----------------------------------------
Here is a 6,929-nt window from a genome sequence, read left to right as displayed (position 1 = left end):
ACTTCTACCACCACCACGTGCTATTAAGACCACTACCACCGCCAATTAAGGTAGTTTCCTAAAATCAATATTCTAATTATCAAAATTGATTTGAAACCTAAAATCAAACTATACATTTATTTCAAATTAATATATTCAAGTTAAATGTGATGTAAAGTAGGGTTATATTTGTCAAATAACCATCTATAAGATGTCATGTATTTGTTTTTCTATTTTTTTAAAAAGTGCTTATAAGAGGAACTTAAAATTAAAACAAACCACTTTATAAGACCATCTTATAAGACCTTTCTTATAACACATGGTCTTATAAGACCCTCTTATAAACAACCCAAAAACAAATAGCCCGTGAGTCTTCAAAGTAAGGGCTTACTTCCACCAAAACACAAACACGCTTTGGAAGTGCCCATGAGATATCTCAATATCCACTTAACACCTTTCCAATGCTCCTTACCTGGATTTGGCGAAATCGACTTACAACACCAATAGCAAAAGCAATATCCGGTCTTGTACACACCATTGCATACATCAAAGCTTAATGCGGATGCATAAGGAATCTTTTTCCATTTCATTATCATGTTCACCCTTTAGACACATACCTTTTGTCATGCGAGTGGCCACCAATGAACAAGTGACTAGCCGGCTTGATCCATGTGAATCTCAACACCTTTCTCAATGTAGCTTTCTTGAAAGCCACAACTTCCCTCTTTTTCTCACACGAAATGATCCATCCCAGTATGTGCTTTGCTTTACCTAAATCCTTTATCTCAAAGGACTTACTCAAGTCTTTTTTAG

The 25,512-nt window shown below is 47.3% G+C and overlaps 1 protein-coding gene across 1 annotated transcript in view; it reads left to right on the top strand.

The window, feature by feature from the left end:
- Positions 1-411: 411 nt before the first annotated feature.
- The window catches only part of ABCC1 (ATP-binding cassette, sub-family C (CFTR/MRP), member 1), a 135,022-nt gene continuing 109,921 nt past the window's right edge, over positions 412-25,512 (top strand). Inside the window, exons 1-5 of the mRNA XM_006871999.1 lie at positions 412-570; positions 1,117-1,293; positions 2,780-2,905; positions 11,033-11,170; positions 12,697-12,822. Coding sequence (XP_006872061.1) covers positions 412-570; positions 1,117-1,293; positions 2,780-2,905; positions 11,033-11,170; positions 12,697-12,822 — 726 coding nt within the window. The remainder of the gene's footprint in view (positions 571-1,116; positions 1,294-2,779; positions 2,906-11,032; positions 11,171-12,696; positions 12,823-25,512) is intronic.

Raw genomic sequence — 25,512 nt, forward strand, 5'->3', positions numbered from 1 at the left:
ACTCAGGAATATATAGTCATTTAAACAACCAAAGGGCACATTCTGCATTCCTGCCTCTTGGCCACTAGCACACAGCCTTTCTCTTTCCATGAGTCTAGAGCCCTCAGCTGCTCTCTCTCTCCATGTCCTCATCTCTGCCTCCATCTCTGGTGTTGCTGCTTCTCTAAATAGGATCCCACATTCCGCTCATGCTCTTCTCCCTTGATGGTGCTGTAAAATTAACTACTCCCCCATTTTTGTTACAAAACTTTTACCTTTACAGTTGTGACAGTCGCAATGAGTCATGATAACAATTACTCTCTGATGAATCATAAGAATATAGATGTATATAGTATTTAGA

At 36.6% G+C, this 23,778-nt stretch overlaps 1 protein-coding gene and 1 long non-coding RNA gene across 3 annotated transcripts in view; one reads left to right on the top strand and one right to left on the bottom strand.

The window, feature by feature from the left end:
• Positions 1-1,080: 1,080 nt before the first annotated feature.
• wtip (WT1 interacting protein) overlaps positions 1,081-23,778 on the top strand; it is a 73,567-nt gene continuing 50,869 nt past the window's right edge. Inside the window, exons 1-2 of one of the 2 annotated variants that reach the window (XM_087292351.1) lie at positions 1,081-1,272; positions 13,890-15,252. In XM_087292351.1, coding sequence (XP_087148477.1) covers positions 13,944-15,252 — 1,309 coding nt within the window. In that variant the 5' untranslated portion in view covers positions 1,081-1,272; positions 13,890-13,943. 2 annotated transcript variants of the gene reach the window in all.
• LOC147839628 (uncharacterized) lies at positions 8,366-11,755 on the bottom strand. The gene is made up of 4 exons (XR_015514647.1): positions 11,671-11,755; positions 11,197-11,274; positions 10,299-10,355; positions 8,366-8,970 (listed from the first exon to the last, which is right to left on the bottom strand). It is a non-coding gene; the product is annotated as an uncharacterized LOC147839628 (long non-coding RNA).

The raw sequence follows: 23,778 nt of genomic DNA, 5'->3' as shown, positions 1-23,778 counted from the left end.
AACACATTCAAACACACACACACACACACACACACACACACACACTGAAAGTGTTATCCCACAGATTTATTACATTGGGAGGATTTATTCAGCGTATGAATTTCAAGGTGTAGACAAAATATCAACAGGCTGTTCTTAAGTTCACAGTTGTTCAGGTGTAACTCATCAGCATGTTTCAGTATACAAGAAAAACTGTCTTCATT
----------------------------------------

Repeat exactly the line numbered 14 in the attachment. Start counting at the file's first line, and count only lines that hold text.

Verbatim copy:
The raw sequence follows: 23,778 nt of genomic DNA, 5'->3' as shown, positions 1-23,778 counted from the left end.